It didn’t matter whether obese people were free from diabetes, high blood pressure or high cholesterol, a condition sometimes referred to as “metabolically healthy obesity.” As long as they were obese, they were at modestly higher risk for having a stroke, at nearly 50 percent greater risk of coronary heart disease and had nearly double the risk of developing heart failure than people who were not overweight and in similar metabolic health.

https://mobile.nytimes.com/2017/10/26/well/eat/fat-but-fit-the-controversy-continues.html?rref=colle...

 

 


I think this probably also applies to 'skinny-fat' people [metabolically obese normal weight] - those who look slender but it's because they diet excessively with inadequate protein intake and/or do not exercise enough.  Very unhealthy with similar issues - inflammation, high blood sugar, low good cholesterol, high triglycerides, and/or high blood pressure - all exacerbated by poor diet and little physical activity. 

Report Inappropriate Content
Treasured Social Butterfly

Re: ‘Fat but Fit’? The Controversy Continues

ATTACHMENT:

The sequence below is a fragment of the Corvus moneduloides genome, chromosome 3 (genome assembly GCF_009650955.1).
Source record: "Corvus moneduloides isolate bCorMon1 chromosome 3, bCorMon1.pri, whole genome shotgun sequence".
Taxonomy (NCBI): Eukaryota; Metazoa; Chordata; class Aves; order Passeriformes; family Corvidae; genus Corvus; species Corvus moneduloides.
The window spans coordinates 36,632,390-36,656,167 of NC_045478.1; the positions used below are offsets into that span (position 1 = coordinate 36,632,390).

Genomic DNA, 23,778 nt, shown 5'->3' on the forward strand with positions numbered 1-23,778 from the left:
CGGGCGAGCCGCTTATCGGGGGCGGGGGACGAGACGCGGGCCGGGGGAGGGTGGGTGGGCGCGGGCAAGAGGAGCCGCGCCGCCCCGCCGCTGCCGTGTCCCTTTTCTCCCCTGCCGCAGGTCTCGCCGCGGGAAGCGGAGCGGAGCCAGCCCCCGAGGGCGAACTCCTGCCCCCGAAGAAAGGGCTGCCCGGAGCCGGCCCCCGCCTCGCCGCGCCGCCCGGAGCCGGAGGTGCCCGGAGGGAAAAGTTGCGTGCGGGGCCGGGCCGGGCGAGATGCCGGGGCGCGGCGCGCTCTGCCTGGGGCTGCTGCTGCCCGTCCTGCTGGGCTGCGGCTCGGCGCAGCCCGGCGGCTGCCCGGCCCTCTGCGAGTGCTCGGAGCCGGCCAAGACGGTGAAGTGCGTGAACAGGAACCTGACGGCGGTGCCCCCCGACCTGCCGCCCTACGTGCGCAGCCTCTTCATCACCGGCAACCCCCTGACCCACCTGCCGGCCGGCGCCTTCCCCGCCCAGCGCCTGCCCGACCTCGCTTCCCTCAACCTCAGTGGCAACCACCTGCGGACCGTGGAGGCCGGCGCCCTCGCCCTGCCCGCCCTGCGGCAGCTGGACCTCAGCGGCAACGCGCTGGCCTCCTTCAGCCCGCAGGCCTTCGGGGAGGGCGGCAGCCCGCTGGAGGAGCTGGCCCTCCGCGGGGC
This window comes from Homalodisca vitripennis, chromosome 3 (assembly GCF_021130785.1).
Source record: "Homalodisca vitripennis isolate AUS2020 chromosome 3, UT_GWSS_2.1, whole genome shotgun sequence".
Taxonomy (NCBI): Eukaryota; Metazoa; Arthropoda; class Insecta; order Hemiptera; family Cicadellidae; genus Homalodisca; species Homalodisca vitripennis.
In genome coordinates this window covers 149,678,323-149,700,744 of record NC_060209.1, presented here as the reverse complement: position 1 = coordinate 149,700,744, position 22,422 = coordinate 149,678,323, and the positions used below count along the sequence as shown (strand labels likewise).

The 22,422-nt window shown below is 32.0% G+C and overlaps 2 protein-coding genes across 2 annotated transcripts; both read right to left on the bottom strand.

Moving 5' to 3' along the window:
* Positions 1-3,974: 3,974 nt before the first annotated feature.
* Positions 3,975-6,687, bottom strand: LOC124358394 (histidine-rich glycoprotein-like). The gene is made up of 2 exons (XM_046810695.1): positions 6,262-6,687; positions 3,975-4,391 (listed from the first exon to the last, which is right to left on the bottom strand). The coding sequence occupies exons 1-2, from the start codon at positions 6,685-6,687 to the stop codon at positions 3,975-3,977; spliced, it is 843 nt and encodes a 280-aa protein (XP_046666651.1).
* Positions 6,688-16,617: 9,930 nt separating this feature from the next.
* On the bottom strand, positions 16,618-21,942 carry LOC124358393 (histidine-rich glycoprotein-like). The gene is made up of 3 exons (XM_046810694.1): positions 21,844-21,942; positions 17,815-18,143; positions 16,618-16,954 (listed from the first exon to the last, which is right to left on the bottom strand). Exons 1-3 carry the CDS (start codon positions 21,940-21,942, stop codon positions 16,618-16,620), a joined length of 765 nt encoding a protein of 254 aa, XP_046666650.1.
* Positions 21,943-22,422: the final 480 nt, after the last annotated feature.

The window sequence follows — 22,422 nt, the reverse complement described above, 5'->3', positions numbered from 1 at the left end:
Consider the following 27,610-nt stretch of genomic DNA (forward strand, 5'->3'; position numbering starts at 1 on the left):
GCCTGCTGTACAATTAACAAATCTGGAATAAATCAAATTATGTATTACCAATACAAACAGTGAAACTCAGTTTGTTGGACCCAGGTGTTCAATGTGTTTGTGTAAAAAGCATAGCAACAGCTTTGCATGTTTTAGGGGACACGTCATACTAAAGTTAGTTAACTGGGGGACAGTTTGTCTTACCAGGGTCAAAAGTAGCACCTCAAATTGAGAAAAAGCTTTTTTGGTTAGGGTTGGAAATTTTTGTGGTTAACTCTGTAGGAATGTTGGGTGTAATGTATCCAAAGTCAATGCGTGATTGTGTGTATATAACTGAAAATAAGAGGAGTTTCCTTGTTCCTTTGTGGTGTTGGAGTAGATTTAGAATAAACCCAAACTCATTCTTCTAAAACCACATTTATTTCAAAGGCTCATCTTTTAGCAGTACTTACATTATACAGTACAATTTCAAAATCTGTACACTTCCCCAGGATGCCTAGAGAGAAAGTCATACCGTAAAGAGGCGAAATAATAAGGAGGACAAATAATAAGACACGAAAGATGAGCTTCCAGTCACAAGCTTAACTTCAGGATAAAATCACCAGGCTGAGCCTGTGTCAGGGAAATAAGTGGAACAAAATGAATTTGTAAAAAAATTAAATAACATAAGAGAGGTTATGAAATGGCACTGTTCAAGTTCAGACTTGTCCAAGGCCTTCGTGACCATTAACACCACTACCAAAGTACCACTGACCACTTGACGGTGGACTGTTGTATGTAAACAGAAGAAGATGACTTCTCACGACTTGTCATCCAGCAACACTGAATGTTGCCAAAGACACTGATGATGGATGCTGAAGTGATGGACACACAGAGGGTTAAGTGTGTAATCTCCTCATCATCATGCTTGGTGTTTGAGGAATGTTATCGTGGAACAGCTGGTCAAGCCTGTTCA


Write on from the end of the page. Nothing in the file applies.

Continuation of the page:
2,657 Views
Message 30 of 31

Wait. There's obese and there's overweight. Two different conditions.  If memory serves (I should look this up, but I just listened to Bruno Mars' The Lazy Song, so ...) Smiley Happy obesity is 30 or more pounds overweight.

 

Back in my mountaineering days I weighed between 175-180. That's 12 pounds overweight, technically, for my 5'9" height, but I was quite muscular, so my body fat was 22%. Still, technically overweight. That wasn't the opinion of my sports doctor, but again, still technically overweight. Not obese. And elite athlete fit. (according to vitals, et cetera)

 

Right now I'm 154 pounds and heading to around 149 (exact target weight to be determined), this of course being due to changing sports. My body fat today (as determined by an athlete's BMI calculator) is 19%. Cyclists are lean. Mountaineers are not. Smiley Happy I was fit at both ends of the spectrum. 

 

Overweight does not always mean fat. Obese does. That story text confuses the two. 

 

 

 

 

 

"The key to success is to keep growing in all areas of life - mental, emotional, spiritual, as well as physical." Julius Erving
Report Inappropriate Content